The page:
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Are You Ready to Stop Snoring?

Snoring always looks so cute in cartoons, with a little feather or piece of paper fluttering by the animated sleeper’s face so daintily. From dry mouth to annoying your partner in the middle of the night, when snoring happens in real life, it becomes significantly less cute. When you’re ready to stop those night noises, you have some decent options. Consider these lifestyle changes to stop mild snoring. When it comes to snoring, simple differences can make a big impact.

Change Your Sleeping Position

Snoring occurs when the soft tissues at the back of your throat narrow because your throat is so relaxed. The air traveling through this smaller passage starts to vibrate and resonate. One way to stop your throat from relaxing to that degree is to alter your sleeping position. Snoring typically happens in the back sleeping position. If you flip onto your side, for example, your airway won’t restrict as much. If you’re a dedicated back-sleeper, however, this may take some perseverance to adjust to.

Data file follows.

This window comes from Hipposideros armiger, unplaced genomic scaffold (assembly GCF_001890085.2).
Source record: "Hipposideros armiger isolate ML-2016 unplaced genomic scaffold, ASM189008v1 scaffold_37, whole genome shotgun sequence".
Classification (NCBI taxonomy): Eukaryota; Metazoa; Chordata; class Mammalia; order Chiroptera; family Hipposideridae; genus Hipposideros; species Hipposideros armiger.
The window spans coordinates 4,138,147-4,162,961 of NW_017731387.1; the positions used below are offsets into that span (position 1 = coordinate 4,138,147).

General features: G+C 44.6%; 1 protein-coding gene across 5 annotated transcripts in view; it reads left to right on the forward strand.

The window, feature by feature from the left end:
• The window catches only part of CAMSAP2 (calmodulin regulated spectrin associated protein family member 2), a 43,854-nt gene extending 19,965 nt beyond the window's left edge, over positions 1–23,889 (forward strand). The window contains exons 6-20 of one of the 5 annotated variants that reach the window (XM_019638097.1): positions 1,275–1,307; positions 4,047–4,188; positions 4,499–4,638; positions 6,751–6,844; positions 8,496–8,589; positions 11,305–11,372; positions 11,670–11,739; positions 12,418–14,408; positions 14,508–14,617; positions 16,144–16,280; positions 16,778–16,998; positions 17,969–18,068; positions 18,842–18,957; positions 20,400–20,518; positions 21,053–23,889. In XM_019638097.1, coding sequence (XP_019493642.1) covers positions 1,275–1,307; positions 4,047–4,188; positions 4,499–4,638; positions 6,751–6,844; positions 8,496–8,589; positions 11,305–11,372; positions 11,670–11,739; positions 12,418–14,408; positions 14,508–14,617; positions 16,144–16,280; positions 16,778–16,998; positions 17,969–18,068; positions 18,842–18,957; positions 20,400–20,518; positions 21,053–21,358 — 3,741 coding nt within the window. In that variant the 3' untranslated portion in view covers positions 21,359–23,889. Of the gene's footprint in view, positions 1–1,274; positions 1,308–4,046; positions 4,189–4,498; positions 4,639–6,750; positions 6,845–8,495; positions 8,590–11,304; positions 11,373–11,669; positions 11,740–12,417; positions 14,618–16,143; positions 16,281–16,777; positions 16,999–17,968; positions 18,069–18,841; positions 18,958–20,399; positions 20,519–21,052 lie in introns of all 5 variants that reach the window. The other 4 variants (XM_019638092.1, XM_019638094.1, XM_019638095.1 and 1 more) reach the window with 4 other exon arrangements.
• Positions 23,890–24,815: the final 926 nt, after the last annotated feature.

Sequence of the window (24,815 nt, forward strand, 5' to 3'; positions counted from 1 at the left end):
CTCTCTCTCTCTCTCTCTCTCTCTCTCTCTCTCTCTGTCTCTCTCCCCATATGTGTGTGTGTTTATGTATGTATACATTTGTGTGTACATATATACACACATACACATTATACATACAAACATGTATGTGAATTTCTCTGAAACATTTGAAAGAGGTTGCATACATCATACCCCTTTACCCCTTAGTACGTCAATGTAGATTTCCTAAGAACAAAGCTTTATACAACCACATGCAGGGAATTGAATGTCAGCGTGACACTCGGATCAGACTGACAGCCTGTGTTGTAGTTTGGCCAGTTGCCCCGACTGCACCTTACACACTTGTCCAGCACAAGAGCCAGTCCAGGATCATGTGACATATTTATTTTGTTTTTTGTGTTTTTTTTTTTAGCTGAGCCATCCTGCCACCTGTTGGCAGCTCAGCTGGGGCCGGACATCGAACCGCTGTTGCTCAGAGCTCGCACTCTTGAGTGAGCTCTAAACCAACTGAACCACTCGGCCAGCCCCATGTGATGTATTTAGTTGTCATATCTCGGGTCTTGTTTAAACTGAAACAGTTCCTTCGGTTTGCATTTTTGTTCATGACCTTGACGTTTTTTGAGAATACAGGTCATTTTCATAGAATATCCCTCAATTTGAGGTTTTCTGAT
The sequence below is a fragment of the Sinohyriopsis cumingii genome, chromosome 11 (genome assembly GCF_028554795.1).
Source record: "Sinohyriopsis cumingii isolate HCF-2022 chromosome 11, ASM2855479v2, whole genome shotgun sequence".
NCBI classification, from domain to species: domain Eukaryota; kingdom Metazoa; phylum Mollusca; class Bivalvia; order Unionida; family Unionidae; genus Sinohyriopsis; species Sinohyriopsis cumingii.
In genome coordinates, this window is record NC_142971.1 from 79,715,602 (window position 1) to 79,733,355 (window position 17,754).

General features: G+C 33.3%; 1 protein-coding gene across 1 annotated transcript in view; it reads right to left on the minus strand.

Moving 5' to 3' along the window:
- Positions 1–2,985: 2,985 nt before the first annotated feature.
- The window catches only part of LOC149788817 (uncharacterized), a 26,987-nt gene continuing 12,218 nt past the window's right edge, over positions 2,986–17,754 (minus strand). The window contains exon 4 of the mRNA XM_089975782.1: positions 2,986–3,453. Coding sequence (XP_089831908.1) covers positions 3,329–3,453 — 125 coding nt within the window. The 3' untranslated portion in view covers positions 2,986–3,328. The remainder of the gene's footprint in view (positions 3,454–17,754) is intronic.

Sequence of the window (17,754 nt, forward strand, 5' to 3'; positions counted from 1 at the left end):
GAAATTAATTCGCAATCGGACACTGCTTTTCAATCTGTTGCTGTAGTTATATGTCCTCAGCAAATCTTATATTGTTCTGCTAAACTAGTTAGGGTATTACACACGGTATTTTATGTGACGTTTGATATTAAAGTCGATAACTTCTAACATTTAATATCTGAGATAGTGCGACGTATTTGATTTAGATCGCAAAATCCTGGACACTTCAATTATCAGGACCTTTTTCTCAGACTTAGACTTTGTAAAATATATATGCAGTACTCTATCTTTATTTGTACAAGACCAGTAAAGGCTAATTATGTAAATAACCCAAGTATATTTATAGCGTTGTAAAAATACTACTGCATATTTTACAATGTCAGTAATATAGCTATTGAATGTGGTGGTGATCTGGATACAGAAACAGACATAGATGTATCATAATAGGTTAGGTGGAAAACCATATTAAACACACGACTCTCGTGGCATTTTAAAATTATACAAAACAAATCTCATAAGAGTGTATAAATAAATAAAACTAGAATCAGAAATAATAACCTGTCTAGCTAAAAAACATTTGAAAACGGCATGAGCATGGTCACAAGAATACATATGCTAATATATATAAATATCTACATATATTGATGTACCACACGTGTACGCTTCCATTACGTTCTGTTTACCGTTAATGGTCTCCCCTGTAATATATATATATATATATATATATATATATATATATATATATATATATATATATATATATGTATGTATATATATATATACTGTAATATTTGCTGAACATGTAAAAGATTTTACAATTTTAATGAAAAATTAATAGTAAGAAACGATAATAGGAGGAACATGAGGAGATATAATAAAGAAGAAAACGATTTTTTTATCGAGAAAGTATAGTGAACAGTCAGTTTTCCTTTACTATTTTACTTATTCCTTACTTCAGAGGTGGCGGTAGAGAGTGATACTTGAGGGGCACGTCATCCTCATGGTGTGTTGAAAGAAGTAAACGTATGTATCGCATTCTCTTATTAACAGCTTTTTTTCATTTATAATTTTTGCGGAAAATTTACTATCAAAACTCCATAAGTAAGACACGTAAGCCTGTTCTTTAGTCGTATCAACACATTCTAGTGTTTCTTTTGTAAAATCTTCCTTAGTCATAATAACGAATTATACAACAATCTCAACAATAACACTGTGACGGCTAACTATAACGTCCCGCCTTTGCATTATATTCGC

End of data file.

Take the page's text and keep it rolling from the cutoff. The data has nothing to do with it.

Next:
Change Your Bedtime Routine

Sleep deprivation, ironically, is one of the risk factors for snoring. Going to bed at the same time every night can help establish a good routine and improve your so-called “sleep hygiene.” Another important facet of an anti-snoring bedtime routine is going to bed without alcohol in your system. Alcohol will further relax your throat, making it more likely for you to snore.

Change Your Nutrition

If you have some weight you could stand to lose, that is you’re either overweight or obese, shedding those pounds can help you end the snoring. Those extra fatty tissues can add to the obstruction of your airway, which leads to snoring. If you find your snoring often leads to gasping or choking at night or chest pain, you may have a more serious condition called Obstructive Sleep Apnea. Talk to your dentist if you have any questions or concerns about your specific case.